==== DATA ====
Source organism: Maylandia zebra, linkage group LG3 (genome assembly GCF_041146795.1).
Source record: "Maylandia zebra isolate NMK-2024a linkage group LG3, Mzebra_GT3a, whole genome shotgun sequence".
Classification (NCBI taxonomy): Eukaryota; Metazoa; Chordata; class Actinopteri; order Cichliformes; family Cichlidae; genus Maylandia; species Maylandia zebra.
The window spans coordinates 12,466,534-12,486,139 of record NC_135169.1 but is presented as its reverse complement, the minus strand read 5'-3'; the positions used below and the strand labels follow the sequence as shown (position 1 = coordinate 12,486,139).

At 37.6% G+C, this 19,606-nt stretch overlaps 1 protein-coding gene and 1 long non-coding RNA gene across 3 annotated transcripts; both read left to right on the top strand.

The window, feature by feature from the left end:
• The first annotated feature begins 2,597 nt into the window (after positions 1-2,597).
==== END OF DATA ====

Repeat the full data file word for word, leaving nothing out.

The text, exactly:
Source organism: Maylandia zebra, linkage group LG3 (genome assembly GCF_041146795.1).
Source record: "Maylandia zebra isolate NMK-2024a linkage group LG3, Mzebra_GT3a, whole genome shotgun sequence".
Classification (NCBI taxonomy): Eukaryota; Metazoa; Chordata; class Actinopteri; order Cichliformes; family Cichlidae; genus Maylandia; species Maylandia zebra.
The window spans coordinates 12,466,534-12,486,139 of record NC_135169.1 but is presented as its reverse complement, the minus strand read 5'-3'; the positions used below and the strand labels follow the sequence as shown (position 1 = coordinate 12,486,139).

At 37.6% G+C, this 19,606-nt stretch overlaps 1 protein-coding gene and 1 long non-coding RNA gene across 3 annotated transcripts; both read left to right on the top strand.

The window, feature by feature from the left end:
• The first annotated feature begins 2,597 nt into the window (after positions 1-2,597).